Air abrasion uses compressed air with a stream of fine particles like silica, to remove decay from the surface enamel of the tooth. It can also be used for removing superficial stained areas on the tooth and roughen the tooth surface ready for bonding of tooth structures. Unlike the drill, the air abrasion eliminates the loud sound and vibration that you would normally have when using the drill. Many patients associate the noise of the drill with pain, so the air abrasion is perfect for young children and patients who suffer from anxiety.
In many cases there is no need for a local anesthesia when the air abrasion is used. Many patients dread the needle that is administered for the anesthesia prior to drilling. However it is not as effective for use with removal of large cavities or the old amalgam restorations.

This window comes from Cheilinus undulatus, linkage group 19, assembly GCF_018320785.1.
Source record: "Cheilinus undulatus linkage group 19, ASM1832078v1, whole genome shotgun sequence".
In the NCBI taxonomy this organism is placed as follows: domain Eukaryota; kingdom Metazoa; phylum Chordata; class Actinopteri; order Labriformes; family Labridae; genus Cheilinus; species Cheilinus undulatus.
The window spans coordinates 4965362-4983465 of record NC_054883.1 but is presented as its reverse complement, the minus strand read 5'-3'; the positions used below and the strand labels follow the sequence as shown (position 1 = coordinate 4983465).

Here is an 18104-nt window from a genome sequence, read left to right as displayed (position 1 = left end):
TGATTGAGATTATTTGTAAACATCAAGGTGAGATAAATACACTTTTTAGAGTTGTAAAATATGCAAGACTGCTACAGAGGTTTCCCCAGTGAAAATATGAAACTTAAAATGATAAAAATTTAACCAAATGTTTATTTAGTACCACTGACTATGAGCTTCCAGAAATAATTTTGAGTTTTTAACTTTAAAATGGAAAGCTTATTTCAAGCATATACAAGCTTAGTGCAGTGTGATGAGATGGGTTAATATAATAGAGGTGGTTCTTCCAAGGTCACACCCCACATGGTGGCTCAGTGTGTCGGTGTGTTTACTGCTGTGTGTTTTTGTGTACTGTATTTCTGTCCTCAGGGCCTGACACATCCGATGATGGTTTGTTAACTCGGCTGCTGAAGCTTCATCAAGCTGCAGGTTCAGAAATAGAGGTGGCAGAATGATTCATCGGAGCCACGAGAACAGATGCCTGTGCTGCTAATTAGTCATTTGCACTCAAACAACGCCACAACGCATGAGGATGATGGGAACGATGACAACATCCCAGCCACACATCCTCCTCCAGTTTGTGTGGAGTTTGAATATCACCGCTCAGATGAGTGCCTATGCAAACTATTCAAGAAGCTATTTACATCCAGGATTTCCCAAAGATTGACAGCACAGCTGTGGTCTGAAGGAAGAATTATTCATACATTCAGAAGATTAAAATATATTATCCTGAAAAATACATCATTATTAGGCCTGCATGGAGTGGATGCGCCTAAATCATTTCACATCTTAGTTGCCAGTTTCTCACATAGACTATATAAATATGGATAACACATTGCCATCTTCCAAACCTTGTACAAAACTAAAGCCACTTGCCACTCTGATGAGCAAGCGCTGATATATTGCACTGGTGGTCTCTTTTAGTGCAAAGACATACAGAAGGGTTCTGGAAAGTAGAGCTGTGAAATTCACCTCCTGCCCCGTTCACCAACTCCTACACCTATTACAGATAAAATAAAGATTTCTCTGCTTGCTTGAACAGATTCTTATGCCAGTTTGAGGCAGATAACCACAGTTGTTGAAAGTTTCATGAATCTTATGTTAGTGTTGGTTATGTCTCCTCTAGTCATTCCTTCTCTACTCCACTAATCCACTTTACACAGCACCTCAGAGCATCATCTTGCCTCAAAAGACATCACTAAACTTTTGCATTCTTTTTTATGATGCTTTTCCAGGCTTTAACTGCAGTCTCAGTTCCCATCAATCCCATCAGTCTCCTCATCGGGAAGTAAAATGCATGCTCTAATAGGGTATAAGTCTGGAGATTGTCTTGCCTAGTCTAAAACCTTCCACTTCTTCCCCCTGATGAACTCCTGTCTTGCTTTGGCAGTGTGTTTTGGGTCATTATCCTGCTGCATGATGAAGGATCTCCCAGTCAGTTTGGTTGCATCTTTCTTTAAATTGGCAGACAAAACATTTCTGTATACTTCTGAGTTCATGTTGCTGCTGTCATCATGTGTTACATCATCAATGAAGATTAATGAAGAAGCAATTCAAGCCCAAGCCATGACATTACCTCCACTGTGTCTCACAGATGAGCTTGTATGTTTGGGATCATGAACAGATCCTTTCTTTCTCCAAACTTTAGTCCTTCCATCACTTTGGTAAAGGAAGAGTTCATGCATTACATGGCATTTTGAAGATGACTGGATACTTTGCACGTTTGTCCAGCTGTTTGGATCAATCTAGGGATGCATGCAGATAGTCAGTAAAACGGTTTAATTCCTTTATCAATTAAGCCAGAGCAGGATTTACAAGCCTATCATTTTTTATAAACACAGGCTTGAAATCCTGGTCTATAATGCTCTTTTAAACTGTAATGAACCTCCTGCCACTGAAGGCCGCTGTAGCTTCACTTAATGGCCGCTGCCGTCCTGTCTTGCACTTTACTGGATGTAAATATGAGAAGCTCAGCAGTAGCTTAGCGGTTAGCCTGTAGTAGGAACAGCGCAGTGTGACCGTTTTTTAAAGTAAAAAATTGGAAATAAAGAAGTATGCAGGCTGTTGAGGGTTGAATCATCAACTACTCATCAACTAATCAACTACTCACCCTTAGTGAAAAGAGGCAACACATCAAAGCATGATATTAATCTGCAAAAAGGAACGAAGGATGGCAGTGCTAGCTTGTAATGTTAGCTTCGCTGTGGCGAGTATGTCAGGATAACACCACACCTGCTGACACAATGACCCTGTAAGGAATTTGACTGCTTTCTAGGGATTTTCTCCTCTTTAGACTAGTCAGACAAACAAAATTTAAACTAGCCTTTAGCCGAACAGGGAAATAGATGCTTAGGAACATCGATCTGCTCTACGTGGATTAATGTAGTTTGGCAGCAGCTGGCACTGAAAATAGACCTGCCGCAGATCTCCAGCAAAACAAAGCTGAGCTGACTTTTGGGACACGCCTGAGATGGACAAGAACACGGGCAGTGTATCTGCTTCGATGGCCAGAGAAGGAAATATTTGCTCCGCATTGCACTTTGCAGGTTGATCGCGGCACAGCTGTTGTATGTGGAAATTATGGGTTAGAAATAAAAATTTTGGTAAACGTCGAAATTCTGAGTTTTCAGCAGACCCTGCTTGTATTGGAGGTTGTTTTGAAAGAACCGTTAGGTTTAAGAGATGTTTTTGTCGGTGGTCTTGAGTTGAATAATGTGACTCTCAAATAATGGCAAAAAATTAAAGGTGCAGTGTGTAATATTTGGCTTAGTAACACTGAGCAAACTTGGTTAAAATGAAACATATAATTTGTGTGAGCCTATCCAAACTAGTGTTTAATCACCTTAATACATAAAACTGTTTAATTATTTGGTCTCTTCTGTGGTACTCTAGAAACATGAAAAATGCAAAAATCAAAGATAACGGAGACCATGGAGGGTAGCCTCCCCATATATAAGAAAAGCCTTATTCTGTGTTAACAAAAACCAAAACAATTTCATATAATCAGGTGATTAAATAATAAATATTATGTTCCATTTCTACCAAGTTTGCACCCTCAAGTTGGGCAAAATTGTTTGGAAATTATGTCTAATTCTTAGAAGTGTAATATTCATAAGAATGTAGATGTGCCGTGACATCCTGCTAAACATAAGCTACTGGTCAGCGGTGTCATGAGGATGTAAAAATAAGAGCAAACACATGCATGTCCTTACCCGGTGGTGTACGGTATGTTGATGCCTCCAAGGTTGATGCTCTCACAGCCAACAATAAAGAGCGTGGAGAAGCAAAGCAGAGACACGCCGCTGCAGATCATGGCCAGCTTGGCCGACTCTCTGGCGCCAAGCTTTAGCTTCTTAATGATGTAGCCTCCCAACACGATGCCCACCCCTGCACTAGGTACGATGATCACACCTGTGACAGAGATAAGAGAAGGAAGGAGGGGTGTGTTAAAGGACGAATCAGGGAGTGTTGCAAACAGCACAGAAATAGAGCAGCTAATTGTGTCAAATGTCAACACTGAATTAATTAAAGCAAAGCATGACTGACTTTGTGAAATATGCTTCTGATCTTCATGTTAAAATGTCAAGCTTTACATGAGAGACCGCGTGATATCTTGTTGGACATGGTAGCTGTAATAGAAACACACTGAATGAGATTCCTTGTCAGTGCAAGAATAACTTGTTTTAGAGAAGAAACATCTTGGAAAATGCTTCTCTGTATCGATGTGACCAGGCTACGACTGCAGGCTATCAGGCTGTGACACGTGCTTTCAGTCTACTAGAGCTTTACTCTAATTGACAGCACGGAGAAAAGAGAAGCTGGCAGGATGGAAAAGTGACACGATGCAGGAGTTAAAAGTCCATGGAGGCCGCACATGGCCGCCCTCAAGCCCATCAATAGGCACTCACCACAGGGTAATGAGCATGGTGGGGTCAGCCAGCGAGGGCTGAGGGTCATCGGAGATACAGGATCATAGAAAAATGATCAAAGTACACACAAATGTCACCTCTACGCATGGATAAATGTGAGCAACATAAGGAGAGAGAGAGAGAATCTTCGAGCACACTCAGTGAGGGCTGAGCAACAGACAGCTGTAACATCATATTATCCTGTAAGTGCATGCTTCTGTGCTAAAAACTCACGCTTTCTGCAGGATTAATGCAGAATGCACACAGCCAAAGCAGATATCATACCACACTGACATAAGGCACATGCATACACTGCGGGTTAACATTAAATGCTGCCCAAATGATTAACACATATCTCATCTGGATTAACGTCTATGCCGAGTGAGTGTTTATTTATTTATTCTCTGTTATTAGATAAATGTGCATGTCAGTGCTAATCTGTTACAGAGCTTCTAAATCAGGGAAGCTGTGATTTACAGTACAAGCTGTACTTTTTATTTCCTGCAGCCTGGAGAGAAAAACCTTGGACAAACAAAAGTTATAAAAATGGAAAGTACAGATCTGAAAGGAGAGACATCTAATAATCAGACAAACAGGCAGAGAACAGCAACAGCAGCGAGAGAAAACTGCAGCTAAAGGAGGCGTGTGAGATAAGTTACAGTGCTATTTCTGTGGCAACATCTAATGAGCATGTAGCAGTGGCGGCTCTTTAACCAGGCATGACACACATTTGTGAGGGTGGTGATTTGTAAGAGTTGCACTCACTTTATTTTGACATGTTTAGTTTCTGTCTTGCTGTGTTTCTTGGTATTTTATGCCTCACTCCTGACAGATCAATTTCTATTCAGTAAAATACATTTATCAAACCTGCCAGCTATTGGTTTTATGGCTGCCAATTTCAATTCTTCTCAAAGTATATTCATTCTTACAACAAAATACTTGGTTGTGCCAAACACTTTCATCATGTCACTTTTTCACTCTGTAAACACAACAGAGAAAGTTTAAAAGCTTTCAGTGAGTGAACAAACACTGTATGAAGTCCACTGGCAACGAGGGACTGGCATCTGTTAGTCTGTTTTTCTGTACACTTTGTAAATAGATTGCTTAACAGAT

It is necessary to isolate the tooth that is being worked on using a rubber dam. This is done by using either a thin sheet of silicone or latex. A high volume suction is used to keep the abrasive particles from being swallowed by the patient, as well as keep air born particles minimal.
Advantages of Air Abrasion
- It does not vibrate or make a whining noise
- The patient does not feel pressure on the tooth
- More than one tooth can be done without discomfort on the same visit
- It leaves more of the healthy tooth behind
- It reduces the risk of fracturing or chipping the tooth
- It can sometimes reduce the need of anesthesia especially if the cavity is shallow
Disadvantages of Air Abrasion
- It is not recommended for deep cavities
- It is can cause sensitivity and is not always pain free.
- It is not suitable for removing hard enamel to access a cavity
- It cannot be used to prepare crowns, or inlays/onlays